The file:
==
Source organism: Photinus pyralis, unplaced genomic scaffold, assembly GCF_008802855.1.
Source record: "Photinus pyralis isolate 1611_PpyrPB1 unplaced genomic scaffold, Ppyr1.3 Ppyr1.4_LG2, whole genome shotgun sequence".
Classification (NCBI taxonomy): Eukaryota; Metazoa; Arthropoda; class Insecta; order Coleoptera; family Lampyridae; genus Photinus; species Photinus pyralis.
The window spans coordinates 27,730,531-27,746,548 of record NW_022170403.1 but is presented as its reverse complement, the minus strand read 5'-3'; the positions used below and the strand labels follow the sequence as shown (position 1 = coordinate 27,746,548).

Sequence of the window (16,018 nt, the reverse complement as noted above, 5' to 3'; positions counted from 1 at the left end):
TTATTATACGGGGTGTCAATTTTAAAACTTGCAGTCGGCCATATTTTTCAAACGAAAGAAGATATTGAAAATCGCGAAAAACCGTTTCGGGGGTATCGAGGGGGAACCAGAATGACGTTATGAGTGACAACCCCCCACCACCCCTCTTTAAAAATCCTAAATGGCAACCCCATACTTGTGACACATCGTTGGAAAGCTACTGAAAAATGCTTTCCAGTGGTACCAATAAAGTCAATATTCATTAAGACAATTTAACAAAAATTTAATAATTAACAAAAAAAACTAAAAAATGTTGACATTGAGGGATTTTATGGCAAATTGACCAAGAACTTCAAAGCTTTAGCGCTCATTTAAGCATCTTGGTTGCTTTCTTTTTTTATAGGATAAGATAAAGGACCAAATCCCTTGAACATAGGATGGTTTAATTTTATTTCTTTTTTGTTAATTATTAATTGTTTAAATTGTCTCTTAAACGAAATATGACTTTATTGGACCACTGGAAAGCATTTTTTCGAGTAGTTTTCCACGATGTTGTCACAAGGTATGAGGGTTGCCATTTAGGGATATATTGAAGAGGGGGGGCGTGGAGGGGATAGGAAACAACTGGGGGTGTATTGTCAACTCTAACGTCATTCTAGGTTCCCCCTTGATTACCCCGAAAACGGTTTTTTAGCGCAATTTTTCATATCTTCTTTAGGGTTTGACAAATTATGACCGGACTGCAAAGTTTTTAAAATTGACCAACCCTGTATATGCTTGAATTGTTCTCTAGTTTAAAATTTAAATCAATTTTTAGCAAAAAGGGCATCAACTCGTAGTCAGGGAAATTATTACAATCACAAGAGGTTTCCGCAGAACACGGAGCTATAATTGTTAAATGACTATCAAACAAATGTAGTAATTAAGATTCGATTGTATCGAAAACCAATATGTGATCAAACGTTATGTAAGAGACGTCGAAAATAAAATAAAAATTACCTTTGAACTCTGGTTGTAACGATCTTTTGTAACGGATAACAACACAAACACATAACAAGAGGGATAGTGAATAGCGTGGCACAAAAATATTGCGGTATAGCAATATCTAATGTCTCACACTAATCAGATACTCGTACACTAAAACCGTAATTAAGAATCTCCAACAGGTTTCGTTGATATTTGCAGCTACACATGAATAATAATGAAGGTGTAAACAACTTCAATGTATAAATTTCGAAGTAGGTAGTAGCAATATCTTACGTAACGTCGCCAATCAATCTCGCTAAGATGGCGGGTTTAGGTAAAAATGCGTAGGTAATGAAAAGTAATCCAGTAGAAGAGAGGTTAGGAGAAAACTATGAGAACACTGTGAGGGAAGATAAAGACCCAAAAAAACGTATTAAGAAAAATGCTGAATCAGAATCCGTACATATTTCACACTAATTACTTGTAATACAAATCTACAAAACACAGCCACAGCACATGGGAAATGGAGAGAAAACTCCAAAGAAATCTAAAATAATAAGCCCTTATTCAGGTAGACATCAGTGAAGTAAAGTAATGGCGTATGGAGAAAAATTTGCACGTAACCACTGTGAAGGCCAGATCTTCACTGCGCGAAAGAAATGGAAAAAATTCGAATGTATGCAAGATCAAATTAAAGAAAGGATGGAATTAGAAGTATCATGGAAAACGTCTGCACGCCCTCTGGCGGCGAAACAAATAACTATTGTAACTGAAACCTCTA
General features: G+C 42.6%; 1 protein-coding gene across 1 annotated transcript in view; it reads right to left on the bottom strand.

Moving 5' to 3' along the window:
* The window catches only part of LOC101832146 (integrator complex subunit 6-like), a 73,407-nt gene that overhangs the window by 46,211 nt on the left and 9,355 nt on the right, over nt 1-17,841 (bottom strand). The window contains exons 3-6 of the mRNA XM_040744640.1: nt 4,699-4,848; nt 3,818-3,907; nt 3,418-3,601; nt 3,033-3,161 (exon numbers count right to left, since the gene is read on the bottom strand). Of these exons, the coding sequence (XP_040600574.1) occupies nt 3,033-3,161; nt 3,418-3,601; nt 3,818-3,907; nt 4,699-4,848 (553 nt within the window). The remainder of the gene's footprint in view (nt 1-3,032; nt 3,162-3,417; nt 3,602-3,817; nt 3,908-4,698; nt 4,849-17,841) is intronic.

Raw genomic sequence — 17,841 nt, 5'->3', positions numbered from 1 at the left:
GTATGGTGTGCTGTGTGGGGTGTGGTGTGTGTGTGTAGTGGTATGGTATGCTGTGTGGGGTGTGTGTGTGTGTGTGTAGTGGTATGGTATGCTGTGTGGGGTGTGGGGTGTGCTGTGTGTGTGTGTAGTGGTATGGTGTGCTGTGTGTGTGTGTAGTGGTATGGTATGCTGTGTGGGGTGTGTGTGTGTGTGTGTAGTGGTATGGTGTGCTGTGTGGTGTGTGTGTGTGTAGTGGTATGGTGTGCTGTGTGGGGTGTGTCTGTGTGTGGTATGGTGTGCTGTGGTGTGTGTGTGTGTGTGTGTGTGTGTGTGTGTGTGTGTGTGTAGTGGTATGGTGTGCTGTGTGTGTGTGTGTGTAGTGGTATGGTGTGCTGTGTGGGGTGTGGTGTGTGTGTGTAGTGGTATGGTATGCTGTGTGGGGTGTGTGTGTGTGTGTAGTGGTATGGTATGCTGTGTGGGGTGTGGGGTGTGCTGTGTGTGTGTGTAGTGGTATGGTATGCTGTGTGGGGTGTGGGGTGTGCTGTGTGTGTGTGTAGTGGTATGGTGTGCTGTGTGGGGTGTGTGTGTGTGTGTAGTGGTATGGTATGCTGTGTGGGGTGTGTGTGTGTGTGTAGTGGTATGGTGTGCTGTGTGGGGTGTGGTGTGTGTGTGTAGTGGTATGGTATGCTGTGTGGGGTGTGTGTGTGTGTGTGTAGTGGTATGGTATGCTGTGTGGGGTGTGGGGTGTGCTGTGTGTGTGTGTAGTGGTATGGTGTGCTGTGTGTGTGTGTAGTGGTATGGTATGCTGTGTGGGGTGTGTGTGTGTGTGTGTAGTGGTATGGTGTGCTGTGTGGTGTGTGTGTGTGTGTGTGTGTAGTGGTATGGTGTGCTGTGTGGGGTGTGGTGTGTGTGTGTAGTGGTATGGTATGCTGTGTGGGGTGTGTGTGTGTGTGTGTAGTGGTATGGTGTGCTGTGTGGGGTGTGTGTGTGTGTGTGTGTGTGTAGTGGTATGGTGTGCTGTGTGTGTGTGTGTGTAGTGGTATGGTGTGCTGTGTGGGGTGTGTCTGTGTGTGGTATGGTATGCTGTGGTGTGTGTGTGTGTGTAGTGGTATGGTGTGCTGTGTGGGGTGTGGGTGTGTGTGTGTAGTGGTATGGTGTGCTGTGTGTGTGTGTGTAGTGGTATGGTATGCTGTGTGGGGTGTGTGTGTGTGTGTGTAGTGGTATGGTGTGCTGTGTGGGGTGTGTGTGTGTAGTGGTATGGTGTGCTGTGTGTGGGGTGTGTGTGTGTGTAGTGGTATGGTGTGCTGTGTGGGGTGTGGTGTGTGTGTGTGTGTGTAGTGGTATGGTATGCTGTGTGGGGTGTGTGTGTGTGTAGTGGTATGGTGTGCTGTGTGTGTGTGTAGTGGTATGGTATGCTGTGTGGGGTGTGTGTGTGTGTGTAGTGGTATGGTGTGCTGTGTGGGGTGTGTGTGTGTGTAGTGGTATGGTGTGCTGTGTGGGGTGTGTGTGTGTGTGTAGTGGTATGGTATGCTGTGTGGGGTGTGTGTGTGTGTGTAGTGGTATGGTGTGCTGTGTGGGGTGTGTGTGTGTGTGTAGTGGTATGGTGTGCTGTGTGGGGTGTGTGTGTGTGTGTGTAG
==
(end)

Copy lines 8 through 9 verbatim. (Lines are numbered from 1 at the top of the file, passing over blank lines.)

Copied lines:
Moving 5' to 3' along the window:
* The window catches only part of LOC101832146 (integrator complex subunit 6-like), a 73,407-nt gene that overhangs the window by 46,211 nt on the left and 9,355 nt on the right, over nt 1-17,841 (bottom strand). The window contains exons 3-6 of the mRNA XM_040744640.1: nt 4,699-4,848; nt 3,818-3,907; nt 3,418-3,601; nt 3,033-3,161 (exon numbers count right to left, since the gene is read on the bottom strand). Of these exons, the coding sequence (XP_040600574.1) occupies nt 3,033-3,161; nt 3,418-3,601; nt 3,818-3,907; nt 4,699-4,848 (553 nt within the window). The remainder of the gene's footprint in view (nt 1-3,032; nt 3,162-3,417; nt 3,602-3,817; nt 3,908-4,698; nt 4,849-17,841) is intronic.